The pregnant motor vehicle accident casualty: Adherence to basic workup and admission guidelines

Hen Y. Sela*, Carolyn F. Weiniger, Moshe Hersch, Arnon Smueloff, Neri Laufer, Sharon Einav

*Corresponding author for this work

Research output: Contribution to journalArticlepeer-review


Objective: To investigate the workup/treatment provided to pregnant motor vehicle accident (MVA) casualties in a mature trauma system. Adherence to recommendations was used to measure quality of care. Background: MVAs affect approximately 3% of pregnant women. Trauma casualty outcome improves after implementation of guidelines. Methods: A 5-year audit of clinical practice in 2 university hospitals with a trauma call system where the general surgeon is the primary care physician. Trauma guidelines (general/specific to treatment of pregnant MVA casualties) were used to examine adherence. Pregnant casualties aged >18 years, injured in a private vehicle were identified via computerized hospital databases. Data relevant to the study were extracted from ED/admission files. Results: Among the 236 casualties included there were no maternal deaths. Six casualties (2.5%) had significant injuries and 3 (1.2%) required surgery (all within 24-hours of admission). Contrary to established procedure, maternal vital signs were often not documented. In contrast, fetal viability was usually documented; most casualties underwent ultrasound fetal evaluation (233 of 236, 98.7%) and those with viable pregnancies underwent fetal heart rate monitoring (162 of 169, 96%). A sixth of the MVA casualties (16%) were examined only by an obstetrician. All casualties were admitted but only 15 (6.4%) were admitted in accordance with guidelines. Readmission rates (1.3%) were similar to those observed in nonpregnant casualties. Conclusions: Pregnant MVA casualties are underexamined and overadmitted. Concerns regarding potential obstetrical complications distract medical attention away from basic trauma guidelines. Education programs should emphasize prioritizing the mother and adhering to the basic rules of trauma care despite the presence of the fetus.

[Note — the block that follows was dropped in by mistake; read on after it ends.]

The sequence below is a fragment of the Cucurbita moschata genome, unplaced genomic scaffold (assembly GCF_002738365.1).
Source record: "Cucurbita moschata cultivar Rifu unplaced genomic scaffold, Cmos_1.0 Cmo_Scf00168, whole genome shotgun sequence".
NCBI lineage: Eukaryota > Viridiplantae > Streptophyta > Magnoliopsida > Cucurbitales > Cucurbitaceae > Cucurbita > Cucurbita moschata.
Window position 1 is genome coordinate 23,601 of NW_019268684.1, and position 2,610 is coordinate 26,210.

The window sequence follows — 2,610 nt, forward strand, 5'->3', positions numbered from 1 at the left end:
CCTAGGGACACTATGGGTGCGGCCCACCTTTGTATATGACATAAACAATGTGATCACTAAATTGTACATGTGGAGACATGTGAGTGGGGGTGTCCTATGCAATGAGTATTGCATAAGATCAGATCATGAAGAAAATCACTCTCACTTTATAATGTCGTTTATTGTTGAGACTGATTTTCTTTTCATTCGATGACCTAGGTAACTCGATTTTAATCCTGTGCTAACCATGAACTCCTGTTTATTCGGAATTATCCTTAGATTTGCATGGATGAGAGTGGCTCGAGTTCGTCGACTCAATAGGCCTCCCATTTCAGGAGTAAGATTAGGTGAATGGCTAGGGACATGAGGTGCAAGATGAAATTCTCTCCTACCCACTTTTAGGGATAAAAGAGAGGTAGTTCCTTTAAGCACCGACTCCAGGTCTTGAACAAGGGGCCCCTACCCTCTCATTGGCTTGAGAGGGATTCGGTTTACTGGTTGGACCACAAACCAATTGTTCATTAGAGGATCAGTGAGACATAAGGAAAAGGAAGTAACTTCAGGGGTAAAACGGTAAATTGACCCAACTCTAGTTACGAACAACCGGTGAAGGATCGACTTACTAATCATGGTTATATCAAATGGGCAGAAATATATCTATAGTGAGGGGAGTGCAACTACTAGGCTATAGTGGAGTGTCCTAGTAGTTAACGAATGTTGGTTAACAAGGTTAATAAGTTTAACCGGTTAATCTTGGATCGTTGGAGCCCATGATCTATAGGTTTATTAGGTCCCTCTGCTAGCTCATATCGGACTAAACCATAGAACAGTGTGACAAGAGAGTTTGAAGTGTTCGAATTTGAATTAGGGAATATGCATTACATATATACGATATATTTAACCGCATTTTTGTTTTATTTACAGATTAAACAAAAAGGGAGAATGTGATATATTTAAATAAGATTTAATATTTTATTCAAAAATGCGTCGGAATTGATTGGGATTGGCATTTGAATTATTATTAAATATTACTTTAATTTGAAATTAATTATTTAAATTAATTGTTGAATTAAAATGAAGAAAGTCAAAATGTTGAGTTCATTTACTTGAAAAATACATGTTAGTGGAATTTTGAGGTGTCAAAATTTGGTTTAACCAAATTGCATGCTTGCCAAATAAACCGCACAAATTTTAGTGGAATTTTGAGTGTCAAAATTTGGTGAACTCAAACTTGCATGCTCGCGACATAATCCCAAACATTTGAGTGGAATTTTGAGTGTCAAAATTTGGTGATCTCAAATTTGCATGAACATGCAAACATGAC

Original languageEnglish
Pages (from-to)346-352
Number of pages7
JournalAnnals of Surgery
Issue number2
StatePublished - Aug 2011
Externally publishedYes


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